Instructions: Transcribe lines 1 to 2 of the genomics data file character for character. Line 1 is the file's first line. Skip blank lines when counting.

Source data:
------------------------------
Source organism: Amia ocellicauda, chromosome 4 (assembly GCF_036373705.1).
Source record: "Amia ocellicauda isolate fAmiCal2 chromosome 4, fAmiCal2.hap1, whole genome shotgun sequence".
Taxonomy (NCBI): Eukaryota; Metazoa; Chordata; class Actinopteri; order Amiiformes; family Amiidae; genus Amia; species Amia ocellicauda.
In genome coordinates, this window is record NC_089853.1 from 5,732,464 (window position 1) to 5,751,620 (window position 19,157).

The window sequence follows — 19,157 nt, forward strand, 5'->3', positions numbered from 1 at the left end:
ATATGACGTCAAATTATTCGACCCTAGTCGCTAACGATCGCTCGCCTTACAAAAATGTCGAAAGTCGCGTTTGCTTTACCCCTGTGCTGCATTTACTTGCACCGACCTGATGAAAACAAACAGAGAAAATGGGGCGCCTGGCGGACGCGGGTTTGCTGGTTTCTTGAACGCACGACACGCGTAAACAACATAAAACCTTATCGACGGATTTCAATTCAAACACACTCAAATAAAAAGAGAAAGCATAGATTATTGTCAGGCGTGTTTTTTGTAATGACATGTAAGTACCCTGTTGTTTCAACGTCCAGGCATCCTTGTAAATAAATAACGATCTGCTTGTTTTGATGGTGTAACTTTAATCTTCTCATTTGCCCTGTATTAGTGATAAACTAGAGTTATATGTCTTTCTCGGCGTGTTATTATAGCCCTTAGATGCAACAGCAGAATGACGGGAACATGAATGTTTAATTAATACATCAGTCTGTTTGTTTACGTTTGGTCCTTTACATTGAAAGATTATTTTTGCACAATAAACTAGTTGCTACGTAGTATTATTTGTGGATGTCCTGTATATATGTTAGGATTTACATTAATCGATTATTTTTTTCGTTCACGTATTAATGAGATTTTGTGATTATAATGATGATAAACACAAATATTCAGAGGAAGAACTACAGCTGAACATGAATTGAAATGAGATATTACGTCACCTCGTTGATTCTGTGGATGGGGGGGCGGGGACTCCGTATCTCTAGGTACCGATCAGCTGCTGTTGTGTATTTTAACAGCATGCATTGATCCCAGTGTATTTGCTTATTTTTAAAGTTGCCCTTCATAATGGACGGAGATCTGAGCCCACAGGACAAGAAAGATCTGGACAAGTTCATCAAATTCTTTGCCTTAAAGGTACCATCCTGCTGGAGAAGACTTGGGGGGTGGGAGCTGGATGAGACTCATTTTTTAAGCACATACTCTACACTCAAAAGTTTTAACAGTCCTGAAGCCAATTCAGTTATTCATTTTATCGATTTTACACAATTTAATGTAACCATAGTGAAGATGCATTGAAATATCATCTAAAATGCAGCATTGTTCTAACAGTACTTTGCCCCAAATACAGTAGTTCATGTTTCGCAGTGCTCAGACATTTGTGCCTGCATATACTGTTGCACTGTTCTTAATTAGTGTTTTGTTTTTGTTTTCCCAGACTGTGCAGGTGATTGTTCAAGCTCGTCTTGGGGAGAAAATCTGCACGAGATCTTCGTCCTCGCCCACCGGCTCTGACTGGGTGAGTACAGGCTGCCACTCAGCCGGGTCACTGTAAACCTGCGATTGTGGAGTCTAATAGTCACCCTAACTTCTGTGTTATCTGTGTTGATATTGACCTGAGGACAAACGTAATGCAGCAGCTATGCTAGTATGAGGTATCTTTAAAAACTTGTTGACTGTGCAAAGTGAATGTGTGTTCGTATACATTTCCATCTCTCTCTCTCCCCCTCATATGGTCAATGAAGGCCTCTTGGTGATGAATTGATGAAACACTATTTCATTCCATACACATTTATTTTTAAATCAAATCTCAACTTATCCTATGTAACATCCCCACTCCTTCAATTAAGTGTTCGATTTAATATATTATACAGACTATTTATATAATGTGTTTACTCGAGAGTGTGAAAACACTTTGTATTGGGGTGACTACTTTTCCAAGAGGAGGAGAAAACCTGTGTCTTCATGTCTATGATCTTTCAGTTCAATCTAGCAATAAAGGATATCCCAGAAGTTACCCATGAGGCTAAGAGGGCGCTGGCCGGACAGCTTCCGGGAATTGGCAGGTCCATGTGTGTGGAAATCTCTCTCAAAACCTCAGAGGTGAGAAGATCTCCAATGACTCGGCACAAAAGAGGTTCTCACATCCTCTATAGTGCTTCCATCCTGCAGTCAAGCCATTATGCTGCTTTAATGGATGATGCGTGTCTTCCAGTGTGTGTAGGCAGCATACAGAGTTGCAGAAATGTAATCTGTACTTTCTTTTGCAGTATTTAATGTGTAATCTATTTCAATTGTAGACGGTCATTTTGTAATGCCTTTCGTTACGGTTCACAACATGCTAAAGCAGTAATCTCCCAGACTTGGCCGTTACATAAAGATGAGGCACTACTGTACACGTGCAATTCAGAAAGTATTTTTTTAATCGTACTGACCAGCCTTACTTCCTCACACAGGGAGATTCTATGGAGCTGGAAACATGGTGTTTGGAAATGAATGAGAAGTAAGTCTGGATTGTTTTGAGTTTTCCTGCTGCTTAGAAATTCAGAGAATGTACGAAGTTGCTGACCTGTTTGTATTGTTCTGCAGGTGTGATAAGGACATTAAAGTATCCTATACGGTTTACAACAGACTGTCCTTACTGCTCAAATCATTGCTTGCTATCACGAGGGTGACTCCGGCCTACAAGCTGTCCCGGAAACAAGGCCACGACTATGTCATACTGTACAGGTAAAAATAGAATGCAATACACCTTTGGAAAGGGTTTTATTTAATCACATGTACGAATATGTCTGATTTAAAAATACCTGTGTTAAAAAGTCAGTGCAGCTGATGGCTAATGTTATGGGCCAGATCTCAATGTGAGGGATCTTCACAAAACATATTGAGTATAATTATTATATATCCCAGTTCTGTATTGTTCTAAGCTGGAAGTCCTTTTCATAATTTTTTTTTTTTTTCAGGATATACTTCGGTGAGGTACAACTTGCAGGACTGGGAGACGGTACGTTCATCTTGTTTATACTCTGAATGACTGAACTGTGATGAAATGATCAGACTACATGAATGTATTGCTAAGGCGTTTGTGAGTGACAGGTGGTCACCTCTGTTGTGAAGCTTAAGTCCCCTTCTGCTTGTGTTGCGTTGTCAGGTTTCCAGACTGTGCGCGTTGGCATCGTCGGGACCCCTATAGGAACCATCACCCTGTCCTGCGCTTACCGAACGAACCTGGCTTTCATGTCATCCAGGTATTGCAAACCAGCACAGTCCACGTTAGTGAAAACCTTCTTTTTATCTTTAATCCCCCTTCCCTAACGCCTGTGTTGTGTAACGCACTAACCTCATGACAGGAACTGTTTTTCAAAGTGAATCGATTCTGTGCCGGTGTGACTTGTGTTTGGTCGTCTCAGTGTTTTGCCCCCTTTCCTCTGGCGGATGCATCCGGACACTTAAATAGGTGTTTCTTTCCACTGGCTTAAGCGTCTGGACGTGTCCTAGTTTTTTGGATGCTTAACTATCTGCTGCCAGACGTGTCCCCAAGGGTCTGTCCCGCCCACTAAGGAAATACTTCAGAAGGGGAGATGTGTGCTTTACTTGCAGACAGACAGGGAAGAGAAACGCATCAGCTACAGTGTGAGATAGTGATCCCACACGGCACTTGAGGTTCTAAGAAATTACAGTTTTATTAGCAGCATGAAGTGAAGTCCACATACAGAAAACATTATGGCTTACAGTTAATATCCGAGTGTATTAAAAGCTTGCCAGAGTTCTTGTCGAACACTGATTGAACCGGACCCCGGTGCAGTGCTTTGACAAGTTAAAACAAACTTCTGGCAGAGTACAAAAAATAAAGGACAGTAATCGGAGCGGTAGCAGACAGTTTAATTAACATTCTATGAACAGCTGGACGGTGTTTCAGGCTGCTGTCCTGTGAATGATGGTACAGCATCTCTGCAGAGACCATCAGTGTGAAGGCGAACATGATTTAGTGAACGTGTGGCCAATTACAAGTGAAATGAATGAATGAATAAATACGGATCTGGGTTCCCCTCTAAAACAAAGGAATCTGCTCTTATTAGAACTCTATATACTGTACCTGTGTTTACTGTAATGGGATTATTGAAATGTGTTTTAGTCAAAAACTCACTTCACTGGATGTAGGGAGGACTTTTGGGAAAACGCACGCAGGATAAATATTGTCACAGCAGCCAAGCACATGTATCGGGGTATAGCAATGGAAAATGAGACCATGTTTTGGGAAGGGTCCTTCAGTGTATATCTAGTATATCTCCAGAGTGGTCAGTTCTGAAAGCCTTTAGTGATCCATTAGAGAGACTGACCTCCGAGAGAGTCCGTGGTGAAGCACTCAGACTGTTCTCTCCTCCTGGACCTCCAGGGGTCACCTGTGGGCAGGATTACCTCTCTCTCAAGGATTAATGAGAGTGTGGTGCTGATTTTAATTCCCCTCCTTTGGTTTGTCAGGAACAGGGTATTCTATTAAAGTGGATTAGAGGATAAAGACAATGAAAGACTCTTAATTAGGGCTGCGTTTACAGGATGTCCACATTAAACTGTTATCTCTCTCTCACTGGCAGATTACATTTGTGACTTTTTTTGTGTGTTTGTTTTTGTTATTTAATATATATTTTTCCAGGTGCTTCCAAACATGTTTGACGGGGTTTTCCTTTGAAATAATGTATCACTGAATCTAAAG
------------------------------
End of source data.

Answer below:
Source organism: Amia ocellicauda, chromosome 4 (assembly GCF_036373705.1).
Source record: "Amia ocellicauda isolate fAmiCal2 chromosome 4, fAmiCal2.hap1, whole genome shotgun sequence".